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Abuse Reporting Is Not For Deleting Your Lost Blog

Sometimes, people lose control of their blog, with no ability to regain control - and simply want the blog deleted.
How do I have Blogger delete the blog, for me, since I can't prove ownership?

When advised that Blogger does not delete blogs on behalf of former owners, the next thought by the former owner is to have the blog deleted as abuse.
What category of Abuse should I use, to have a previously owned blog, deleted?

While not intentionally fraudulent, this approach is still misuse of the Abuse Reporting process.

The Abuse Reporting process is properly used to report blogs owned by another party, for TOS Violations.

Abuse categories are pretty complete, and specific.

Blogger currently provides the Blogger Help: Report inappropriate content form, which has specific categories of abuse.
  • Someone is copying my content or other legal concerns
  • Promotion of regulated goods and services
  • Hate speech, violent, or crude content
  • Harassment or bullying
  • Child safety, nudity, or adult content
  • Someone is posting my private information, or explicit content of me without my consent
  • Someone is pretending to be me
  • Someone is pretending to be a company or organization
  • Spam
  • Phishing
  • Malware
All of those categories refer to content published by another person. Nothing there is for reporting a blog previously owned, with control lost by negligence.




"Lost control of blog" is not abuse, it's negligence.

Whatever the loss of control, it's yours to correct.
  • Corporate blog, control lost.
  • Personal blog, control lost.
  • Team blog, control stolen.
None of these scenarios warrant abuse / TOS violation reports.

Misuse of DMCA violation process has financial and legal penalties.

Note a very specific warning, about misuse of the DMCA Violation complaint.
Please note that you will be liable for damages (including costs and attorneys' fees) if you materially misrepresent that a product or activity is infringing your copyrights. Indeed, in a recent case (please see http://www.onlinepolicy.org/action/legpolicy/opg_v_diebold/ for more information), a company that sent an infringement notification seeking removal of online materials that were protected by the fair use doctrine was ordered to pay such costs and attorneys fees. The company agreed to pay over $100,000. Accordingly, if you are not sure whether material available online infringes your copyright, we suggest that you first contact an attorney.

You need to accept responsibility - and not abuse the abuse mitigation process.

If your company publishes a blog, you are responsible for retaining control of the blog, as with any corporate asset. If you lose control of a corporate asset, you don't contact the vendor, and demand that they delete the asset that you lost. Your problem is with the current owner - whether it's a civil or criminal issue, it's not the responsibility of the vendor to correct an ownership problem.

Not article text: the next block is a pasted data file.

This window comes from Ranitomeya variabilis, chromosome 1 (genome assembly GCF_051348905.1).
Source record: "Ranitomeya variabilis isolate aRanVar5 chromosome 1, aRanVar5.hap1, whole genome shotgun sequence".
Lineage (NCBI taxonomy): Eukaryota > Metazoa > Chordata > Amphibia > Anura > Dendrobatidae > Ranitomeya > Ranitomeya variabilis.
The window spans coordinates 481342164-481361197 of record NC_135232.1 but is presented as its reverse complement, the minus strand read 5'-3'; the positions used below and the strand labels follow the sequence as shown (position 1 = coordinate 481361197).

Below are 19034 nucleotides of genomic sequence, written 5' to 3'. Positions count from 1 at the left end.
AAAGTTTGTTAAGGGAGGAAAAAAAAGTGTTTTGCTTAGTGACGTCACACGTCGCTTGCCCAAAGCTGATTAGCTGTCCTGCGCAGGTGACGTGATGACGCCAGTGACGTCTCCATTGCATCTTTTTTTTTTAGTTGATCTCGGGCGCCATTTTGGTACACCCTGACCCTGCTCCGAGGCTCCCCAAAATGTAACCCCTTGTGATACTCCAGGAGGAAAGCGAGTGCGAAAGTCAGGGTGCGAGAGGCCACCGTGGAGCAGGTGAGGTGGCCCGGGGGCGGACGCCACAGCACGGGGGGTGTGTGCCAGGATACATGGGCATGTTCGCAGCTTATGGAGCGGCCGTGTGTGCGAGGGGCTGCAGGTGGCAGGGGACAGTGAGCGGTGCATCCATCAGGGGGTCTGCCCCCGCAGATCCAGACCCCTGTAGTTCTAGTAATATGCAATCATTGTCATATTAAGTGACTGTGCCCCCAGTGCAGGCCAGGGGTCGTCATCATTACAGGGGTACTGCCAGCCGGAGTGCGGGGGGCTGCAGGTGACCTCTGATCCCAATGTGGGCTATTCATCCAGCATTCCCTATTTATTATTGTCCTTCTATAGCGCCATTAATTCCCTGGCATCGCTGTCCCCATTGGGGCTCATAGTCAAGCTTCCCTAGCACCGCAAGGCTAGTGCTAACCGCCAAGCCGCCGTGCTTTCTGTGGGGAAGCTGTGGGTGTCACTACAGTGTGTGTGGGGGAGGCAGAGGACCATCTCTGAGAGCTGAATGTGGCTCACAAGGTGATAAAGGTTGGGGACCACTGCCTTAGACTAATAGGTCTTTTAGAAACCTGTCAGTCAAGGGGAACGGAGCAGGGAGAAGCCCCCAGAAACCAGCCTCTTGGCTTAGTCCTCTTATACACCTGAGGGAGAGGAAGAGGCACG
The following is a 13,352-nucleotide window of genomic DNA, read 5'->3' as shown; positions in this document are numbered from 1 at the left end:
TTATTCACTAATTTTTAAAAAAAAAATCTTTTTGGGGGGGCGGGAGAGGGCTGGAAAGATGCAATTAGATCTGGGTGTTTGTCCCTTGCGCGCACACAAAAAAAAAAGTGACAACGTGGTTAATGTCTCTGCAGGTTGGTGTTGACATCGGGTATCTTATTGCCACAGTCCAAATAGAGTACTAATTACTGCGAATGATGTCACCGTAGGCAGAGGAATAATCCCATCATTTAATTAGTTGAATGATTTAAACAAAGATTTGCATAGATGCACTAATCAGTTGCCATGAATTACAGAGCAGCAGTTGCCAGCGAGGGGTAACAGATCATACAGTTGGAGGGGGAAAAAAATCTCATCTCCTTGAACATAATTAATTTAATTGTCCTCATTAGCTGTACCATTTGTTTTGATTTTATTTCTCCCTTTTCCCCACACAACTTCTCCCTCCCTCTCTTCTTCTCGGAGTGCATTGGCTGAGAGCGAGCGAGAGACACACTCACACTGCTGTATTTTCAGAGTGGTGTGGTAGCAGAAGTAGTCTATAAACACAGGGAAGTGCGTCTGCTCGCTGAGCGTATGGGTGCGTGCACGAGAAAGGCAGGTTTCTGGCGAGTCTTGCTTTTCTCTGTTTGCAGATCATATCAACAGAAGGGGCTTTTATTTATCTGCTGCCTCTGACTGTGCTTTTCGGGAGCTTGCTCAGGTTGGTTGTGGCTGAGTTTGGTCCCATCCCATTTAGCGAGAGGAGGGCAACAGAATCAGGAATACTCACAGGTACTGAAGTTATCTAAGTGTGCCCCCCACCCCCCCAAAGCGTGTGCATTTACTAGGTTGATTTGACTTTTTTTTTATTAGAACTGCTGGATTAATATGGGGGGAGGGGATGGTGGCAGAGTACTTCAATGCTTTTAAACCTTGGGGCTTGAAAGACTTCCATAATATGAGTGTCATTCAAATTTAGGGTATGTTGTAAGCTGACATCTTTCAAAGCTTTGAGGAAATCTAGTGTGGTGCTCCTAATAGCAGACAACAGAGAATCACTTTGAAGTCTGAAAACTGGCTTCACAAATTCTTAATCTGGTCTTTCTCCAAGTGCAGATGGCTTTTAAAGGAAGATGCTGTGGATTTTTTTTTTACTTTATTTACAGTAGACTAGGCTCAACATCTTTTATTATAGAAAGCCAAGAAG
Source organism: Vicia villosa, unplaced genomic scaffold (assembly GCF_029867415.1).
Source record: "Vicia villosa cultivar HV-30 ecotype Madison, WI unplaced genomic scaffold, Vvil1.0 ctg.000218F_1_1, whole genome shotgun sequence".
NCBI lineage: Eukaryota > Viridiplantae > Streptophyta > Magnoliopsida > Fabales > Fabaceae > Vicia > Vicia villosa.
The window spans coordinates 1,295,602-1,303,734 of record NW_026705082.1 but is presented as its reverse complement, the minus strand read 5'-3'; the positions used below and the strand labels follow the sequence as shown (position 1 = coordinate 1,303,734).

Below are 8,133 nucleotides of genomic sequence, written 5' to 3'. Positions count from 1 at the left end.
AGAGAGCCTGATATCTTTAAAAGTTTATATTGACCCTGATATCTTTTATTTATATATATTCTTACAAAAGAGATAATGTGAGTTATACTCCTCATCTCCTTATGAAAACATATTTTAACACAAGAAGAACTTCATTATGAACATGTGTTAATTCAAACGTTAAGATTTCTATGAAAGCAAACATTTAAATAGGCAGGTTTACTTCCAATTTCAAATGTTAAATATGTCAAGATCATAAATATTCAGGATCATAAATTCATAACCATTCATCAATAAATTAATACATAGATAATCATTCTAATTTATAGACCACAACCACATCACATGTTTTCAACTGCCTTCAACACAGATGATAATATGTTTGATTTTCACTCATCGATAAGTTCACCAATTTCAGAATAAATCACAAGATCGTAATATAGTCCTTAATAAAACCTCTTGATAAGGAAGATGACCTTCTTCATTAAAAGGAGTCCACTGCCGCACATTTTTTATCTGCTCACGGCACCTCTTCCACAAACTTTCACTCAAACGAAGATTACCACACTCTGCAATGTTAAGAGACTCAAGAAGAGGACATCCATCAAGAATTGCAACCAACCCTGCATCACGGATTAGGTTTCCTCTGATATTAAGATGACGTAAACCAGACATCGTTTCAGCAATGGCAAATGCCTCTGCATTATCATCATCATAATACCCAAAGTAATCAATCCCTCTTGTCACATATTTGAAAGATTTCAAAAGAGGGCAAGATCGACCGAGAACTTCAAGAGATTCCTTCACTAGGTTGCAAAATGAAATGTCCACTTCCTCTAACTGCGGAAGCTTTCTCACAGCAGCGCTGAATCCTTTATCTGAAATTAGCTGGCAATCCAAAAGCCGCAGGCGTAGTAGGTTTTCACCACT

If the blog was personally yours, and you forgot the account name and / or password, it's your responsibility to regain control.

If the blog was under team ownership, and another team member stole the blog, your problem is with the former team member. If the team member was (righteously or spuriously) classified as a non repentant spammer, you may have to get the blog reviewed, to regain control.

Improper abuse reports are not useful.

Bogus abuse reports accomplish nothing. Blogger Policy Review team members verify abuse reports, as submitted, in an ongoing effort to avoid falsely accusing righteous blog owners of publishing abusive content.

When you misuse the abuse reporting process, as you fraudulently try to get your non abusive blog deleted, all that you are doing is delaying a righteous policy review. Somebody else has to wait, yet one more day, for their non abusive blog to be restored - or to have a genuinely abusive blog deleted.

Since the spam filters are heuristic (learn as they go), your fraudulent spam report, if successful, may cause an improper filter update. Somebody else, righteously publishing a blog similar to yours, may be falsely accused - and may suffer a side effect of bogus spam classification.

Your final recourse is legal - and requires financial involvement.

If you believe that you can prove your right to control (or delete) the blog, you may hire a lawyer, and have a judge certify your identity. None of these cases can be resolved, using abuse / TOS violation reporting.

Just please, don't misuse the "Report inappropriate content" form!

Comments

Rebekah said…
I'm sorry to be a bother, and I swear I've tried to find the answer online by searching the blogger help forums and this blog (which is super helpful). I would be so grateful for a reply. This post states that group blogs and the control of them aren't the problem of Blogger, and I understand that. I don't want control. However, having just been 'kicked out' of a group blog, I've asked the authors to remove my posts, which are also on my personal blog. These posts are duplicates of my own blog. The authors declined to remove my posts. Is this not copyright infringement? They do not have my permission to keep my writing on their blog. Thank you so much for all of this helpful information and for taking the time to read this. If this question has been answered elsewhere, I apologize.
Chuck Croll said…
Rebekah,

I am not a lawyer, but if you published content, willingly, on somebody else's blog, then your having simply been "kicked out" probably does not entitle you to claim copyright infringement.

That's MHO - but a good lawyer might have some ideas for you.

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